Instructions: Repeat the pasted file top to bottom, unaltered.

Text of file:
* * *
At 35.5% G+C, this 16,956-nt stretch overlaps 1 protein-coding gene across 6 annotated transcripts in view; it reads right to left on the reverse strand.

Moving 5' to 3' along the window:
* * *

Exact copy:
At 35.5% G+C, this 16,956-nt stretch overlaps 1 protein-coding gene across 6 annotated transcripts in view; it reads right to left on the reverse strand.

Moving 5' to 3' along the window: